BOUNCING DOWN THE rutted, brush-choked drive came a red-and-white pickup, its four ashen-faced young passengers huddled together in the eat). The slight blond boy behind the wheel was crying. When the children’s cousin Wayne Munn—coming to lake them fishing—slopped them and asked what had happened, the 15-year-old driver, Herman Dutton, sobbed, “I think my dad is dead.”
Instantly, Munn, 25, a former policeman, made for the ramshackle trailer where the youngsters—Herman, his brothers Druie. 12, Jake, 8, and sister Alicia, 10—lived with their divorced father. To get to the door, he had to run a gauntlet of old engine parts, empty beer cans, squawking chickens and geese. Inside, Lonnie Dutton, 39, lay on the couch, a bullet hole in his head. “I wasn’t surprised,” Munn says of his gruesome discovery on July 12. “I expected something would happen sooner or later. Hither he would kill all I he kids—or one of them would kill him.”
Munn had ample reason to fear. Around the farming community of Rush Springs, Okla., 60 miles southwest of Oklahoma City, Dutton, an unemployed roofer. was known as a hard-drinking bully who didn’t hesitate to threaten people with the 9mm pistol he always carried in his overalls. The man whom relatives knew was even scarier—a wife beater and child abuser who had attacked his own lather when he tried to get help for the kids. In the end, it seems the desperate children, with nowhere to turn, decided to defend themselves. Herman and Druie reportedly told the sheriff they’d killed their father because they could no longer bear his beatings or watch him sexually molest their little sister. As Lonnie napped, one boy allegedly aimed Dutton’s deer-hunting rifle while the other pulled the trigger.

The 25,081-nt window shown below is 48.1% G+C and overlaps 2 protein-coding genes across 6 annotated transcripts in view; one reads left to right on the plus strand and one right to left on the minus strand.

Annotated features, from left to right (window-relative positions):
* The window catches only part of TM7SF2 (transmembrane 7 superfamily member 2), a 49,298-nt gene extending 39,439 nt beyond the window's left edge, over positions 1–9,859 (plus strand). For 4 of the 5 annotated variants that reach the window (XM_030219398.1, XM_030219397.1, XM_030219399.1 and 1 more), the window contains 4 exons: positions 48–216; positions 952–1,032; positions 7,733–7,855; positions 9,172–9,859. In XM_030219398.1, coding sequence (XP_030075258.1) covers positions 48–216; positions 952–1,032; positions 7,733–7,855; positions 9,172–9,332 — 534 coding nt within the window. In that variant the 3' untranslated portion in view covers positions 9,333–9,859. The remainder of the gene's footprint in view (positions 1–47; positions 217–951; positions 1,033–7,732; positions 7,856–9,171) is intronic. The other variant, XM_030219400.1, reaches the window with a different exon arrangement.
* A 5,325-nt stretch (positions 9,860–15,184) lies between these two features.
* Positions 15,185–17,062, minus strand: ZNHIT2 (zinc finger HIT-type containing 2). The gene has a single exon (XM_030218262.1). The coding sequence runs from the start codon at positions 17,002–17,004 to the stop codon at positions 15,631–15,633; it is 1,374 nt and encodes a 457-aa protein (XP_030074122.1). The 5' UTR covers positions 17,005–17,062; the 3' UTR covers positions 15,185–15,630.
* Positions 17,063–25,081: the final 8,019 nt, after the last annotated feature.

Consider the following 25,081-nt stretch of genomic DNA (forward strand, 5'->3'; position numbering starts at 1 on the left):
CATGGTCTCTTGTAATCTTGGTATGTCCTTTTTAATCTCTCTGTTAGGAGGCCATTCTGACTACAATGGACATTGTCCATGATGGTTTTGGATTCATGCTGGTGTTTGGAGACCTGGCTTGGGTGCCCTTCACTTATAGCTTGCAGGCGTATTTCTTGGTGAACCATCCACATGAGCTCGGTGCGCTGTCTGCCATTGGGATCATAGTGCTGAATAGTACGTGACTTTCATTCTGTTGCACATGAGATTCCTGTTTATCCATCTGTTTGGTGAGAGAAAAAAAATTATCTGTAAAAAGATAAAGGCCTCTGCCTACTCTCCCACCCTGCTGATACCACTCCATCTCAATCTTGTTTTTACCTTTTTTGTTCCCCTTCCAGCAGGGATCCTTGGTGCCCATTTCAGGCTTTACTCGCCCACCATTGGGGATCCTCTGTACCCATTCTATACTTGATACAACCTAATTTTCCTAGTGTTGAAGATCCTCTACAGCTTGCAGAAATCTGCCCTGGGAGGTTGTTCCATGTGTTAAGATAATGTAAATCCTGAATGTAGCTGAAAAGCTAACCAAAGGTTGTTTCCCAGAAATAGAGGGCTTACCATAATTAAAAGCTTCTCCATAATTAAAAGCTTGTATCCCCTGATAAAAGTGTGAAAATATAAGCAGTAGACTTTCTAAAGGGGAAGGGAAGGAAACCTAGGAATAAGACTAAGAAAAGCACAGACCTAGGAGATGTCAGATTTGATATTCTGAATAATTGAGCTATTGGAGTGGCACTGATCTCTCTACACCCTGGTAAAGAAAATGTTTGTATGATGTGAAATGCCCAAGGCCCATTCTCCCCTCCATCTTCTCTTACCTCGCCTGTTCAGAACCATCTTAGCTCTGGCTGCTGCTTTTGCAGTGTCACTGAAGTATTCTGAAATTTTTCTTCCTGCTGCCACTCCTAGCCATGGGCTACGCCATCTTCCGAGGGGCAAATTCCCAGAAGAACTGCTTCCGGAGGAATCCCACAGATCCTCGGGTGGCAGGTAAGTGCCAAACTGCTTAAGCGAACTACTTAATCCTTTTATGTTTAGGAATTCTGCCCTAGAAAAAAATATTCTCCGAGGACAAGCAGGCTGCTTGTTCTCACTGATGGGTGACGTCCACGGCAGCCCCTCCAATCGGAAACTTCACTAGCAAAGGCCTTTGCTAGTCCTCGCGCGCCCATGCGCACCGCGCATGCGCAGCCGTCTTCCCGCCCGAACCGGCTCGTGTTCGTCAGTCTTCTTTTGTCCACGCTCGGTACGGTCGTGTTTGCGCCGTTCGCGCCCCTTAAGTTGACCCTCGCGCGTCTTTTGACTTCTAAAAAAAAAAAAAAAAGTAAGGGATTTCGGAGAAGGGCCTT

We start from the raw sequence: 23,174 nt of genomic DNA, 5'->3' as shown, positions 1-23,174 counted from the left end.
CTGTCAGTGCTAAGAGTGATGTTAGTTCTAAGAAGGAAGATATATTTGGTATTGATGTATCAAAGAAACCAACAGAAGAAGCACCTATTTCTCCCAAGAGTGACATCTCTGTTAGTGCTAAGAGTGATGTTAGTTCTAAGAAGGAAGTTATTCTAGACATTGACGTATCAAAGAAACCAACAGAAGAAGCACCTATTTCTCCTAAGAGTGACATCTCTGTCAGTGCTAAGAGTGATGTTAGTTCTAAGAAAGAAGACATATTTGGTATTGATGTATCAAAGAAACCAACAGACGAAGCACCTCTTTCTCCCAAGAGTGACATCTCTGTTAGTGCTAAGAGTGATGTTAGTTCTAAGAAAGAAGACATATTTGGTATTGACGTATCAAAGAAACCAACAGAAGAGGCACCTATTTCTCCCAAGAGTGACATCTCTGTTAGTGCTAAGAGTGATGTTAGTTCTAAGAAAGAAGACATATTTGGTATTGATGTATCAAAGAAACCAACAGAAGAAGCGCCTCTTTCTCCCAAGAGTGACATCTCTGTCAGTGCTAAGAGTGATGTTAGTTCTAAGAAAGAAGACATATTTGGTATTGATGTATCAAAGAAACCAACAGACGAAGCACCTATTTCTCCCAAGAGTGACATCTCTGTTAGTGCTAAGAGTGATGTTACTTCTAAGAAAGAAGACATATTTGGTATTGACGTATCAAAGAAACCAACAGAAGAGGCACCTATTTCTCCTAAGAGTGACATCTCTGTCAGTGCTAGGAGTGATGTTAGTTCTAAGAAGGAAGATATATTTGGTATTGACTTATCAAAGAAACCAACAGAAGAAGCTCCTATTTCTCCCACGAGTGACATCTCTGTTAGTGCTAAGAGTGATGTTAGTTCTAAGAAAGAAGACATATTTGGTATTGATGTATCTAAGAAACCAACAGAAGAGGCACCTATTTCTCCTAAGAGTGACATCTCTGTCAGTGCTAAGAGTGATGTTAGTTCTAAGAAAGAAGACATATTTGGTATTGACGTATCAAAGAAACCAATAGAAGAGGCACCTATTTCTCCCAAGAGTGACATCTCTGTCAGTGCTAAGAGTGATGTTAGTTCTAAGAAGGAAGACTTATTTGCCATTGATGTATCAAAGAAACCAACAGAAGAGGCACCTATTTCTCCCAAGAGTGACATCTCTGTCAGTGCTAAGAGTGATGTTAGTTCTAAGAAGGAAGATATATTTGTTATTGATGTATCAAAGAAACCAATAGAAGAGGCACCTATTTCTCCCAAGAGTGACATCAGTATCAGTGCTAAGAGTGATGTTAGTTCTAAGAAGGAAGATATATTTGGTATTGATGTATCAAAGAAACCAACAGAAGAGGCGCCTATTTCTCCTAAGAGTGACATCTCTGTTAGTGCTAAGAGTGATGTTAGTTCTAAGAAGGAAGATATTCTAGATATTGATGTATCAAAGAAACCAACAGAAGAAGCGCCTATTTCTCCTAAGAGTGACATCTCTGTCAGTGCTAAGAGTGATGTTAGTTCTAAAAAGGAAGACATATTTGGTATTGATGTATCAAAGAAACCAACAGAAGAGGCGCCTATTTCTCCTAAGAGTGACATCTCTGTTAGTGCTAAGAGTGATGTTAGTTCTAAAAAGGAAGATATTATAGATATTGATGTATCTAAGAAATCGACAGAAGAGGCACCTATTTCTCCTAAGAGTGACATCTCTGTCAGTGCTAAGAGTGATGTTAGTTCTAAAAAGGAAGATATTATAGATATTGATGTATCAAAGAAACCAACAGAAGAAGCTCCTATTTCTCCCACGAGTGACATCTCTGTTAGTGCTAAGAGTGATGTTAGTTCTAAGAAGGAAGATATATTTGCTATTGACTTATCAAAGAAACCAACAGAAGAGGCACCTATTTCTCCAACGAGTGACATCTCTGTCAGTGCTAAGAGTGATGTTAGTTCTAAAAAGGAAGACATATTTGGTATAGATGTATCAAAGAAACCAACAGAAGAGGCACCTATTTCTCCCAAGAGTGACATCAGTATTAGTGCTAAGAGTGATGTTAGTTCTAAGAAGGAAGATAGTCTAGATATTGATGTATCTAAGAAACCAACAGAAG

“The adult community failed,” said Bill Chambers, principal of the middle school where Herman Dutton had recently completed eighth grade, at a town meeting three days after the killing. More than 200 of Rush Springs’ 1,500 residents packed the; high school auditorium to explore how the system could have let down the Duttons—and to give moral and financial support to the boys, who have been charged as juveniles with first-degree murder and conspiracy to commit murder. “We do not condone violence,” Chambers hold the sympathetic crowd. “But we understand they thought that was the only way out.”